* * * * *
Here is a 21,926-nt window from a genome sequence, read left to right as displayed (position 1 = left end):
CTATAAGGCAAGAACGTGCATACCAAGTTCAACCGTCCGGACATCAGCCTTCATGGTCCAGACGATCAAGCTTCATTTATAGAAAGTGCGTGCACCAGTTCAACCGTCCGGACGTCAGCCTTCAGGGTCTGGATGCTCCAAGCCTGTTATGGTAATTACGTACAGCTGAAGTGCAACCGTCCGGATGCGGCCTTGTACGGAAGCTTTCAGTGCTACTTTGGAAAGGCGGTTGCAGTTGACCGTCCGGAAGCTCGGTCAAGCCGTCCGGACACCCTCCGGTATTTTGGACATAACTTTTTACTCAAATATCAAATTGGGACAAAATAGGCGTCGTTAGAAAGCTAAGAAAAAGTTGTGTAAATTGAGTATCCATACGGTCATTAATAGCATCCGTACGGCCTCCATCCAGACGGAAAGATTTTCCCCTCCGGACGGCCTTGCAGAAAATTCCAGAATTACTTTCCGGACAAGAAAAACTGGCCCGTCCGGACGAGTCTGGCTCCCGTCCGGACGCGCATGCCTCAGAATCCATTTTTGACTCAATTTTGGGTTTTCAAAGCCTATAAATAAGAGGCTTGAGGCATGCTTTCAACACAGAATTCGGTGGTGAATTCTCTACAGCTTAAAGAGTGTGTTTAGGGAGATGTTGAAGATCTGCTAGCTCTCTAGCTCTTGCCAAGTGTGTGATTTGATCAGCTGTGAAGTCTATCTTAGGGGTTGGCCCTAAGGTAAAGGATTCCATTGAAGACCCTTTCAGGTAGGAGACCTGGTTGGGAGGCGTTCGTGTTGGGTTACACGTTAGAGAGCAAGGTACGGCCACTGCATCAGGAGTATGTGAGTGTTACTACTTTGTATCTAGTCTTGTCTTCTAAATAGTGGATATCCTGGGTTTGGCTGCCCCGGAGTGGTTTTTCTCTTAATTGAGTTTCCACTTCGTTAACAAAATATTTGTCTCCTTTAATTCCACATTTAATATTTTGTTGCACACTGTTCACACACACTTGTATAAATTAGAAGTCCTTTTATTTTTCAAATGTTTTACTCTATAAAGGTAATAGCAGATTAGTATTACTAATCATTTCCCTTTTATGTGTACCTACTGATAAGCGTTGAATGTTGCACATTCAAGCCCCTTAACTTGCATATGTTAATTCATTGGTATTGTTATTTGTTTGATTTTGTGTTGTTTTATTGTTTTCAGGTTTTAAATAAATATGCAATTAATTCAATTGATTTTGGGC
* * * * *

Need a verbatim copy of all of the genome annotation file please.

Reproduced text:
Here is a 21,926-nt window from a genome sequence, read left to right as displayed (position 1 = left end):
CTATAAGGCAAGAACGTGCATACCAAGTTCAACCGTCCGGACATCAGCCTTCATGGTCCAGACGATCAAGCTTCATTTATAGAAAGTGCGTGCACCAGTTCAACCGTCCGGACGTCAGCCTTCAGGGTCTGGATGCTCCAAGCCTGTTATGGTAATTACGTACAGCTGAAGTGCAACCGTCCGGATGCGGCCTTGTACGGAAGCTTTCAGTGCTACTTTGGAAAGGCGGTTGCAGTTGACCGTCCGGAAGCTCGGTCAAGCCGTCCGGACACCCTCCGGTATTTTGGACATAACTTTTTACTCAAATATCAAATTGGGACAAAATAGGCGTCGTTAGAAAGCTAAGAAAAAGTTGTGTAAATTGAGTATCCATACGGTCATTAATAGCATCCGTACGGCCTCCATCCAGACGGAAAGATTTTCCCCTCCGGACGGCCTTGCAGAAAATTCCAGAATTACTTTCCGGACAAGAAAAACTGGCCCGTCCGGACGAGTCTGGCTCCCGTCCGGACGCGCATGCCTCAGAATCCATTTTTGACTCAATTTTGGGTTTTCAAAGCCTATAAATAAGAGGCTTGAGGCATGCTTTCAACACAGAATTCGGTGGTGAATTCTCTACAGCTTAAAGAGTGTGTTTAGGGAGATGTTGAAGATCTGCTAGCTCTCTAGCTCTTGCCAAGTGTGTGATTTGATCAGCTGTGAAGTCTATCTTAGGGGTTGGCCCTAAGGTAAAGGATTCCATTGAAGACCCTTTCAGGTAGGAGACCTGGTTGGGAGGCGTTCGTGTTGGGTTACACGTTAGAGAGCAAGGTACGGCCACTGCATCAGGAGTATGTGAGTGTTACTACTTTGTATCTAGTCTTGTCTTCTAAATAGTGGATATCCTGGGTTTGGCTGCCCCGGAGTGGTTTTTCTCTTAATTGAGTTTCCACTTCGTTAACAAAATATTTGTCTCCTTTAATTCCACATTTAATATTTTGTTGCACACTGTTCACACACACTTGTATAAATTAGAAGTCCTTTTATTTTTCAAATGTTTTACTCTATAAAGGTAATAGCAGATTAGTATTACTAATCATTTCCCTTTTATGTGTACCTACTGATAAGCGTTGAATGTTGCACATTCAAGCCCCTTAACTTGCATATGTTAATTCATTGGTATTGTTATTTGTTTGATTTTGTGTTGTTTTATTGTTTTCAGGTTTTAAATAAATATGCAATTAATTCAATTGATTTTGGGC